I’m always on the lookout for articles that touch on ways to communicate to a friend or family member who is depressed because, well, it’s a delicate issue and one that deserves some education. I found this quiz on Everyday Health on what you should and should not say to a loved one struggling with depression.
1. Snap out of it!
Your loved one hasn’t left the house in what seems like days. Should you tell him to pull himself up by his bootstraps and just snap out of it?
Don’t say it.
You may be tempted to tell someone who’s depressed to stop moping around and just shake it off. But depression is not something patients can turn on and off, and they’re not able to respond to such pleas. Instead, tell your loved one that you’re available to help them in any way you can.
2. What do you have to be depressed about?
In a world full of wars, hunger, poverty, abuse, and other ills, you may feel impatient when someone you love feels depressed. So do you remind him how lucky he is?
Don’t say it.
You can’t argue someone out of feeling depressed, but you can help by acknowledging that you’re aware of his pain. Try saying something like “I’m sorry that you’re feeling so bad.”
3. Why don’t you go for a nice walk?
Exercise is a known way to lift your mood. Is it a good idea to suggest that your loved one with depression go out and enjoy some fresh air and activity?
Say it — but with a caveat.
By definition, depression keeps you from wanting to engage in everyday activities. But you can show your support by offering to take a walk, go to a movie, or do some other activity with your loved one. How about: “I know you don’t feel like going out, but let’s go together.”
4. It’s all in your head.
Some people believe that depression is an imaginary disease and that it’s possible to think yourself into feeling depressed and down. Should you tell your loved one that depression is just a state of mind — and if she really wanted to, she could lift her mood with positive thoughts?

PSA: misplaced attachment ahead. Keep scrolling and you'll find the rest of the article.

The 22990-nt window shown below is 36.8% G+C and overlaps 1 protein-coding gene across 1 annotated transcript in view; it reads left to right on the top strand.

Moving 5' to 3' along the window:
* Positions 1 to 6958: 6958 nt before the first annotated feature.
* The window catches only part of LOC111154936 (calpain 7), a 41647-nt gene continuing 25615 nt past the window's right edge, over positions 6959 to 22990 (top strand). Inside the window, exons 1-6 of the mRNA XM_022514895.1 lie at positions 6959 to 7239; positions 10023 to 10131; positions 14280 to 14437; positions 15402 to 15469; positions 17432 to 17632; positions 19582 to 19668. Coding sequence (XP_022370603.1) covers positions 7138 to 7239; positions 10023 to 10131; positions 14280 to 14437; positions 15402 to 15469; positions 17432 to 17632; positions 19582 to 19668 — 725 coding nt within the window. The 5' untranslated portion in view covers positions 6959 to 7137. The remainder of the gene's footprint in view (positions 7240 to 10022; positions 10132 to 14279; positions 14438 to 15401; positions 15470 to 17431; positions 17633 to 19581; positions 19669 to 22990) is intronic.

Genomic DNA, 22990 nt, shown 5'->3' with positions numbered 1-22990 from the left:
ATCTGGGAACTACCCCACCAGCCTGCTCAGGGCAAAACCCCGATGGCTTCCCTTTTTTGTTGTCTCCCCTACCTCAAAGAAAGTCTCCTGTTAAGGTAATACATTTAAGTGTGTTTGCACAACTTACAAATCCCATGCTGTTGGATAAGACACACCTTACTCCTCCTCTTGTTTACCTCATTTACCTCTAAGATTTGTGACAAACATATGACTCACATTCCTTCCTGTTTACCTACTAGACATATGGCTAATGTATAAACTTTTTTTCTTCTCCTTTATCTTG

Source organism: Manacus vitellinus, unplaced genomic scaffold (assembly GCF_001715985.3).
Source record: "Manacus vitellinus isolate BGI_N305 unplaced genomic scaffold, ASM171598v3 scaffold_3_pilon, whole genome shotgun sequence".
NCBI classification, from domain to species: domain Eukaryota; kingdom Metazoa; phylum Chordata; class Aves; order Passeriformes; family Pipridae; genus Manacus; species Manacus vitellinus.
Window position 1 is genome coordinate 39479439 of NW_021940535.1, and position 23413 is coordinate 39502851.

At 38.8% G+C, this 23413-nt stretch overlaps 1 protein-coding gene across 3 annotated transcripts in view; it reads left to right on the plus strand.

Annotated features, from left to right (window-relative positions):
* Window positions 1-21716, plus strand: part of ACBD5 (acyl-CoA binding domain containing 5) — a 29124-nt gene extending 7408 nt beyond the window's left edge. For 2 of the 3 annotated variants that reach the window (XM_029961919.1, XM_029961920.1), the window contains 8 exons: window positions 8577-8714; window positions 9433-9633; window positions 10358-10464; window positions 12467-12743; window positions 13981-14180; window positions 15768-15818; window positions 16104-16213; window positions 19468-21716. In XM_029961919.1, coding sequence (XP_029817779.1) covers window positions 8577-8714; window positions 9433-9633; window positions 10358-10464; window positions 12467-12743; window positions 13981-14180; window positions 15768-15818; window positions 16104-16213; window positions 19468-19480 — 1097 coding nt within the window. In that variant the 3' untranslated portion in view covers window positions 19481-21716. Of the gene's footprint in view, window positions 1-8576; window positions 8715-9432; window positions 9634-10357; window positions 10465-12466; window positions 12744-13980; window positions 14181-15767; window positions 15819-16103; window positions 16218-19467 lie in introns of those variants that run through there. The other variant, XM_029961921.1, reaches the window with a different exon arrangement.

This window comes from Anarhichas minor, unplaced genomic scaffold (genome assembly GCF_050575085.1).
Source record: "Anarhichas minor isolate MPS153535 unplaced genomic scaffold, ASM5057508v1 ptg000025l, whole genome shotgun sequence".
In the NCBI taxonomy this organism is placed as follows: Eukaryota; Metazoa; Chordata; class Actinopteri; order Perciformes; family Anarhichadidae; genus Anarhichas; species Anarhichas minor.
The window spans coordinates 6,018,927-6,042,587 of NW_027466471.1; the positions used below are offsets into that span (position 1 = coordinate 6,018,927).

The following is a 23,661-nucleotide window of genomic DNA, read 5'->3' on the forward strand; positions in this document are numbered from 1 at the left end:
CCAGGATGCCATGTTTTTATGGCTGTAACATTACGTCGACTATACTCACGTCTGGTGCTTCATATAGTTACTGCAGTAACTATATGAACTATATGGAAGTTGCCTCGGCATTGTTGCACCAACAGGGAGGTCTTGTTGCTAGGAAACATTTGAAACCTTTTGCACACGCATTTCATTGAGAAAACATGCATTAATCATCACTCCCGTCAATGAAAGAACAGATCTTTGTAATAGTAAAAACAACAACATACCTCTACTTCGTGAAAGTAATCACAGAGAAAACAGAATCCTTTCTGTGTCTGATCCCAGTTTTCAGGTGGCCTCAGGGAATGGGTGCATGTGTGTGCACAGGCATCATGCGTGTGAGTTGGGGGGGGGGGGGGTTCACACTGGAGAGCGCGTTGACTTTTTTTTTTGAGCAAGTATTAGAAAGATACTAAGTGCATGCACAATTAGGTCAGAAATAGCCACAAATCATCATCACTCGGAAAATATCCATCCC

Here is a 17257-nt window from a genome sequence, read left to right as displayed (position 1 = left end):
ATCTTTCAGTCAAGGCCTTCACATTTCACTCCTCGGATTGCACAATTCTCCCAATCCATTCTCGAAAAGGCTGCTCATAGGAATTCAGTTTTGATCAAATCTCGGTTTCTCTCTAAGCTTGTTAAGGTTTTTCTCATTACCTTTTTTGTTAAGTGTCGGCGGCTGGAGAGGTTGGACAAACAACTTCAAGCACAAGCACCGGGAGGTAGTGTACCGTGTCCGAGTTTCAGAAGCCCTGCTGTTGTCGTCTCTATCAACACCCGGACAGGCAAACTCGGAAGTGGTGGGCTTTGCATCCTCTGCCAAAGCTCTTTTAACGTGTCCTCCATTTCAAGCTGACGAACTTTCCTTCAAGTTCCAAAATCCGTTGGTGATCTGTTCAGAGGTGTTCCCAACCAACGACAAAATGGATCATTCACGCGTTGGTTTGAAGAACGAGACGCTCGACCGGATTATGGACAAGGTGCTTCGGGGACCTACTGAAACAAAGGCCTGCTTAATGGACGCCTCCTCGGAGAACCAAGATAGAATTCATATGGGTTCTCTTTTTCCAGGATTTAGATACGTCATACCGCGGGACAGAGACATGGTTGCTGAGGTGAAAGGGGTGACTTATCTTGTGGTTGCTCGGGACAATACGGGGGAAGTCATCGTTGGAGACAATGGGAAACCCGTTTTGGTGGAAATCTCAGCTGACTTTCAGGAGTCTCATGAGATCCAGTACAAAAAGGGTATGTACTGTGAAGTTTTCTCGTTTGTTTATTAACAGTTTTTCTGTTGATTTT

Don’t say it.
Suggesting that depression is imagined is neither constructive nor accurate. Although depression can’t be “seen” from the outside, it is a real medical condition and can’t be thought or wished away. Try saying instead: “I know that you have a real illness that’s causing you to feel this way.”
5. Seeing a therapist is probably a good idea.
You think your loved one could benefit from talking to a mental health professional. Should you say so?
Reinforcing the benefits of treatment is important. Encourage the idea of getting professional help if that step hasn’t yet been taken. This is especially important if your loved one has withdrawn so much that she is not saying anything. Try telling her, “You will get better with the right help.” Suggest alternatives if you don’t see any improvement from the initial treatment in about six to eight weeks.
For other suggestions on what to say and what not to say, check out Everyday Health’s post.